Identify the Starting Position
Once you have an idea of what skills are necessary to achieve a particular goal or outcome, it’s necessary to determine where the employee is starting from in terms of existing skills, aptitudes, and capabilities. For instance, if an employee wants to become a data processor, a key skill is going to be 10-key speed. If the employee already has excellent speed on the keypad, they will begin farther down the path to success than an employee who has never developed that skill in the first place.
It goes deeper than just determining existing skills, though. Everyone has natural aptitudes – some people are better with numbers than others, while others are better with words. Yet others are more apt in the world of physical performance, while others have better mental agility. Define the employee’s aptitudes and abilities, and then map those to the skills necessary to achieve the plan’s ultimate goal.
Start with Just One Skill
It is tempting to begin the journey by focusing on developing several skills at once. However, this is a mistake. Attempting to do too much at once can be dangerous, even harmful in some situations. For instance, an employee who attempts to master numerous new skills will progress slowly. That can lead to feelings of frustration and disengagement, ultimately sabotaging forward progress.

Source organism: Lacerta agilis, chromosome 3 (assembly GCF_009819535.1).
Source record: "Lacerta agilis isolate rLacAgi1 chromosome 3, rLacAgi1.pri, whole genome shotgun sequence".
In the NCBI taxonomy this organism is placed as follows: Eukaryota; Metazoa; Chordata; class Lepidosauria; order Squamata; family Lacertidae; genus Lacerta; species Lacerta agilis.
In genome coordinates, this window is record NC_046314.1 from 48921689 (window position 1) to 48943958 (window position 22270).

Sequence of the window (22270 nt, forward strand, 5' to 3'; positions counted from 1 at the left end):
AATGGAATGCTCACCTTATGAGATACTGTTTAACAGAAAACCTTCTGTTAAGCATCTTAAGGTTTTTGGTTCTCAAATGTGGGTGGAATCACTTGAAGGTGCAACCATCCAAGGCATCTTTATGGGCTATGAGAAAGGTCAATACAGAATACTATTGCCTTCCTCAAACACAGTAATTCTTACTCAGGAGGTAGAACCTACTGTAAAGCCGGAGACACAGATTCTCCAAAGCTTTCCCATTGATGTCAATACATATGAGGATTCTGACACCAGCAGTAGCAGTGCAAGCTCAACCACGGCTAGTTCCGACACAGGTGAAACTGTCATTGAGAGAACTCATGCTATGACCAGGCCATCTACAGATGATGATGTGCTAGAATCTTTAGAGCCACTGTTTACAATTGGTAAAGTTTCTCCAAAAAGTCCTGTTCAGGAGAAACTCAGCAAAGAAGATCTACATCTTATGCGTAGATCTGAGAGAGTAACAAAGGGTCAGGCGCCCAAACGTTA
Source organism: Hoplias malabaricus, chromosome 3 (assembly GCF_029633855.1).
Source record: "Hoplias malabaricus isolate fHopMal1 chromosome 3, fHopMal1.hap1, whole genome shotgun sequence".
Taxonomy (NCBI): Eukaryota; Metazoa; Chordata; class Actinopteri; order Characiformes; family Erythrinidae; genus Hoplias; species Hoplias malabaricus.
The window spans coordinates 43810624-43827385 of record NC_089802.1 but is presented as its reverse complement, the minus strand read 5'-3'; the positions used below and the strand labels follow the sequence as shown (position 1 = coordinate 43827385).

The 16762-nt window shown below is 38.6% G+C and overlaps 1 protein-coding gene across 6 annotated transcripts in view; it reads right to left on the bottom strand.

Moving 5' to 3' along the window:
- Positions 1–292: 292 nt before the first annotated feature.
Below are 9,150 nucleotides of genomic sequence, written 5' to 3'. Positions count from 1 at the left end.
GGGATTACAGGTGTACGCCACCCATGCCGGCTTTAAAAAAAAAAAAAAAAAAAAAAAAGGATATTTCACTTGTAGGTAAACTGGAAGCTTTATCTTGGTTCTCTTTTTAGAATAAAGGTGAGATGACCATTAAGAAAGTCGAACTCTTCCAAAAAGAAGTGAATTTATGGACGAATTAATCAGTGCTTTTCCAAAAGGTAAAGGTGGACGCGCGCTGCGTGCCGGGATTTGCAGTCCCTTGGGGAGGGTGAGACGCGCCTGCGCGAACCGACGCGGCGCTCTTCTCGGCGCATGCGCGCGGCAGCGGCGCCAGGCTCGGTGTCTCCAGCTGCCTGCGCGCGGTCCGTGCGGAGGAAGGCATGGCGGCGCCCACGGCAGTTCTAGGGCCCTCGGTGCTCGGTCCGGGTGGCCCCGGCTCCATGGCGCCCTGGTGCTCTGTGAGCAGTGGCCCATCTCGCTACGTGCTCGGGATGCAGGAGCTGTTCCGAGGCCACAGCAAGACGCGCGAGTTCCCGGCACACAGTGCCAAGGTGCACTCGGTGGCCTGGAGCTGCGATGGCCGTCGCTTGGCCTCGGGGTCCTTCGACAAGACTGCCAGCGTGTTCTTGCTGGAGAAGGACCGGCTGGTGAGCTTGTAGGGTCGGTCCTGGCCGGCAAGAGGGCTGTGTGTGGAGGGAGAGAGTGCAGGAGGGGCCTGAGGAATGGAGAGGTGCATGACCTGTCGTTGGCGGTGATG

Instead, identify one core skill and focus on mastering that one. Then move on to another, and then another. When possible, ladder skill advancement so that there is a logical progression from one to the next (i.e. this skill is required for that skill, so it should come first).
Add Experiential Development
Many times, personal and professional development hinges on inculcating new skills through theoretical learning. This gives an employee a working knowledge of the skill, but it is rarely enough for real mastery. For that, experiential development is necessary.
Often called “hands-on” experience, this type of development is where the rubber meets the road, so to speak. It requires that the employee put their knowledge into action in the real world, solving problems, or working toward a particular goal. Without experiential development, an employee’s knowledge remains limited to theory and they will never attain real master, making further development difficult.
A personal development plan is all well and good, but without deadlines, there may be no impetus to move forward. In some situations, that is fine, such as when an employee must master complex ideas or complicated skill combinations. However, even in these situations, some form of time constraint helps encourage employees to keep moving. It creates tension or a sense of urgency that helps employees prioritize learning and development.
Planning for Success
Personal development is the other side of the professional development coin. They are interrelated – you cannot have one without the other. Creating personal development plans for employees will help ensure that they can develop holistically, that they are motivated to pursue success, and that they are deeply vested in the outcome of their training.